Al-Qaeda in the subcontinent was announced with much fanfare back in 2014. It never got the traction it had hoped for and till date the problem for the terrorist outfit is the same.

Of late, al-Qaeda through its social media wing has been circulating videos calling for attacks on the mainland in a bid to "liberate" Kashmir. "You strike Delhi, Bangalore, Kolkata and automatically Kashmir will be liberated from India," the person in one such video is seen saying.

The video makes it clear that there is a desperate bid being made by the outfit to rope in locals. The message from al-Qaeda is clear: It wants to scout for locals or the remains of the Indian Mujahideen to gain some traction in India.

In fact, the message that the outfit had put out was very similar to the one that by the Indian Mujahideen several years ago. Mansoor Peerbhoy of the IM had started this trend of issuing such calls through letters and emails. This trend caught on and the IM had become a force to deal with.

Al Qaeda, Osama Bin Laden
Osama bin Laden (L) sits with his adviser Ayman al-Zawahiri, an Egyptian linked to the al Qaeda network, during an interview with Pakistani journalist Hamid Mir (not pictured) in an image supplied by the respected Dawn newspaper November 10, 2001.Reuters

The other attempt that al-Qaeda is trying to make is to instigate some youths to stage lone-wolf attacks. It is a desperate attempt to provoke and stay in contention, an Intelligence Bureau official noted.

The big question is, will this work for al-Qaeda? Since the announcement it made in 2014, it has not managed to set up a module anywhere in India. It lost heavily to the ideology of ISIS. Whatever little traction it had managed to garner in Bangladesh it lost out, again, to ISIS.

A year ago, al-Qaeda made an attempt to set up shop in Kashmir. However it did not get the backing of Pakistan spy agency Inter-Services Intelligence (ISI), which is fixated on groups such as the Hizbul Mujahideen, Lashkar-e-Taiba and Jaish-e-Mohammad. The Kashmir turf is the exclusive domain of these three terror groups, and the ISI would not let anyone else operate.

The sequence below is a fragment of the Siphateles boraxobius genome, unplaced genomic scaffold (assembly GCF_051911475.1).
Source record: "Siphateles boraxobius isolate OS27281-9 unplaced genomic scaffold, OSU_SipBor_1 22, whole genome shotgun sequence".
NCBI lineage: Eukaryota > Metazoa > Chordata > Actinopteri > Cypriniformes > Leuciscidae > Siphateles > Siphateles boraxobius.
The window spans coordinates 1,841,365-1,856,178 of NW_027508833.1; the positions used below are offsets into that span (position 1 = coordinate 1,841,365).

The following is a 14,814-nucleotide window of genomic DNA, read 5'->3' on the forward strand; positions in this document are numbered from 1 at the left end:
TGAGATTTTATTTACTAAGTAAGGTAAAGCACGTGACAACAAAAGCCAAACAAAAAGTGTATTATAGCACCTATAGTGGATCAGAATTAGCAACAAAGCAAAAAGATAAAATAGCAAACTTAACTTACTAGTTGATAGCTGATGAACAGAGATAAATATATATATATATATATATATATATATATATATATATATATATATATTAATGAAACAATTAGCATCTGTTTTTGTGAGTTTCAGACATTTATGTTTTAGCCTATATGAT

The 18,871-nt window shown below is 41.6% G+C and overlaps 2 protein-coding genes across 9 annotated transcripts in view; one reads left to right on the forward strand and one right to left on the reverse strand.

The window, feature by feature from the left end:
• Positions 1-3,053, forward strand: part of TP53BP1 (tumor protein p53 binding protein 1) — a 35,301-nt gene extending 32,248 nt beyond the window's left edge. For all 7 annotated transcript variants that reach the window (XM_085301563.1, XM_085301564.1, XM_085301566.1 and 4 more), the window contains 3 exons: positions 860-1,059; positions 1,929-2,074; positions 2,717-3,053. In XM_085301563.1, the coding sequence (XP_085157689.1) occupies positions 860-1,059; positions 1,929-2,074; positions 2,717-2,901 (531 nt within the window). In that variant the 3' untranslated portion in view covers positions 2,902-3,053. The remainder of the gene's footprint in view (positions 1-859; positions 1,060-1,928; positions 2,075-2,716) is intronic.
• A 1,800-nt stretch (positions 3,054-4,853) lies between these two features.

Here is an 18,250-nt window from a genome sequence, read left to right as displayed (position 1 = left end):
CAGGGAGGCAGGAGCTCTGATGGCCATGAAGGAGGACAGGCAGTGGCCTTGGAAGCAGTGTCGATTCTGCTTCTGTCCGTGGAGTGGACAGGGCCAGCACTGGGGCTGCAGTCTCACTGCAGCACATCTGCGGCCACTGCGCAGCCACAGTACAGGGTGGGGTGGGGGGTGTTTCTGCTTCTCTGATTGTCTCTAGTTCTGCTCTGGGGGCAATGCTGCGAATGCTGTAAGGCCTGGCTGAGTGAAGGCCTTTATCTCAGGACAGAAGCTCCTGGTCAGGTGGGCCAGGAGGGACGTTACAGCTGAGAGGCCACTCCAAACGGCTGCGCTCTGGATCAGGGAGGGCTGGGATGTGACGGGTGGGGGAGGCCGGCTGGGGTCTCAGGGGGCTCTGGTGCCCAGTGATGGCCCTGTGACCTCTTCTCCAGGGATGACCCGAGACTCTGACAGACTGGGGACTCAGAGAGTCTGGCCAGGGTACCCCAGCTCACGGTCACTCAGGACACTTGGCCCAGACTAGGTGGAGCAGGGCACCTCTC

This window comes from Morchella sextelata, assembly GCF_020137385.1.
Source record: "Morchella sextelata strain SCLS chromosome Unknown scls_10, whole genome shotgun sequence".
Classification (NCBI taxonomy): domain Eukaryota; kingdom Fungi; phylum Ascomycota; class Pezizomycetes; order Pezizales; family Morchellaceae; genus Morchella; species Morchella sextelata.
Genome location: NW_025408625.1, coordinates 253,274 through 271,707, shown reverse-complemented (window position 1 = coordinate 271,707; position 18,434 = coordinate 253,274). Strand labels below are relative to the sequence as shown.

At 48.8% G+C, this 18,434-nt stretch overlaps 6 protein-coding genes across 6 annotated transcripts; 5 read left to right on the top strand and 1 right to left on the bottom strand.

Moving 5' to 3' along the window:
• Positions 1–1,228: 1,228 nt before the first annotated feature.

Al-Qaeda saw a ray of hope when Zakir Musa of the Hizbul Mujahideen broke away from the outfit and decided to carry out operations on his own. Al-Qaeda was quick to call him their boy and the outfit even went a step ahead to announce its arrival in the Valley.

However, Musa himself has not managed to catch the imagination of the youths like his former friend Burhan Wani had done. With Musa himself struggling to get off the mark, al-Qaeda lost another chance in the Valley.

So what is the overall threat perception posed by al-Qaeda? The agencies tracking the group say it has failed in Afghanistan, Pakistan and Bangladesh, and they see know reason why it would gain any traction in India.

However, one aspect that even the agencies are not ignoring is the ideology of the outfit. Both the Students Islamic Movement of India and Indian Mujahideen subscribe to the al-Qaeda ideology. While both these groups are bust as of now, the agencies feel a spillover from these groups could carry out lone-wolf strikes in a bid to kick-start a trend.

The worry where this aspect is concerned is restricted to the states of Kerala and Uttar Pradesh, the agencies say.